Bills Digest no. 125, 2006-07-Corporations Amendment (Takeovers) Bill 2007


Index

Bills Digest no. 125 2006–07

Corporations Amendment (Takeovers) Bill 2007

WARNING:
This Digest was prepared for debate. It reflects the legislation as introduced and does not canvass subsequent amendments. This Digest does not have any official legal status. Other sources should be consulted to determine the subsequent official status of the Bill.

CONTENTS

Passage History
Purpose
Background
Main Provisions
Concluding Comments
Endnotes
Contact Officer & Copyright Details


Passage History

Corporations Amendment (Takeovers) Bill 2007

Date introduced: 14 February 2007

House: House of Representatives

Portfolio: Treasury

Commencement: 28th day after the date of Royal Assent

Purpose

This Bill proposes amendments to the Corporations Act 2001 to improve the operation of the Takeovers Panel.

Background

The Takeovers Panel was originally established in 1991. It was originally called the Corporations and Securities Panel. Its powers were quite different to the current Takeovers Panel. Until 1999 the Panel was used in only four cases.

As a result of the Corporations Law Economic Reform Program, the Corporations and Securities Panel was renamed the Takeovers Panel and its powers and functions were significantly altered. The renamed Takeovers Panel commenced operation in 2000. It is now the main body to hear disputes concerning a takeover whilst a takeover bid is in progress.

The Takeovers Panel is created by the Australian Securities and Investments Commission Act 2001 and it is invested with powers under the Corporations Act 2001. The Corporations Amendment (Takeovers) Bill 2007 makes amendments to the Corporations Act to address issues raised by the Federal Court in Glencore International AG v Takeovers Panel(1) and Glencore International AG v Takeovers Panel(2), about the operation of the Takeovers Panel.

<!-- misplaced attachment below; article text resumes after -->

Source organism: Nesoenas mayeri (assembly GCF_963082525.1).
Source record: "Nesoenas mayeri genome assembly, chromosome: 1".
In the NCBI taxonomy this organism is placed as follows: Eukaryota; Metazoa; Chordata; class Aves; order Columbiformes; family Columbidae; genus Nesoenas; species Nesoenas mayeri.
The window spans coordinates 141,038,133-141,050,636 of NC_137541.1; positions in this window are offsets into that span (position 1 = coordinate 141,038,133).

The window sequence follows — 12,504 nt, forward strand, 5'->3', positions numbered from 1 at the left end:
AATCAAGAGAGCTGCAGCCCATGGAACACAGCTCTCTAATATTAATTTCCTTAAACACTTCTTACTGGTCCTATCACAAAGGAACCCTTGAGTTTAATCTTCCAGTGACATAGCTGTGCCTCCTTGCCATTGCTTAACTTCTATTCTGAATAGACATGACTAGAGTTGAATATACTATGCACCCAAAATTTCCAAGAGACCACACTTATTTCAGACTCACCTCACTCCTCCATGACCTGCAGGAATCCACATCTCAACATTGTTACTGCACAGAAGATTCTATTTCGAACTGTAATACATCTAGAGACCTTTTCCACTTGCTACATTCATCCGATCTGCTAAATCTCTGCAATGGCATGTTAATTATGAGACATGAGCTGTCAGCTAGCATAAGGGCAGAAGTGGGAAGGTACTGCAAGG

Main provisions

Substantial Interest

Under section 657A of the Corporations Act, the Panel may declare circumstances to be unacceptable having regard to their effect on the acquisition or proposed acquisition by a person of a substantial interest in the company or another company.

Substantial interest is not defined in the Act. The Bill, in item 2, proposes to insert a definition of substantial interest into the Act. Included in that definition is a power for regulations to be made to specify matters that would be classified as a substantial interest .

The Parliamentary Joint Committee on Corporations and Financial Services inquired into the proposed amendments contained within the Bill. The inquiry report(3) noted that some submissions to the inquiry expressed concern that the proposed definition may create confusion.(4) The report did however note that the Bill had been amended to include a regulation making power (the regulation making power was not contained in the draft Bill that witnesses had commented upon). The report also noted that the Explanatory Memorandum includes a commentary which provides guidance to the Panel and its stakeholders regarding what would constitute a substantial interest .(5)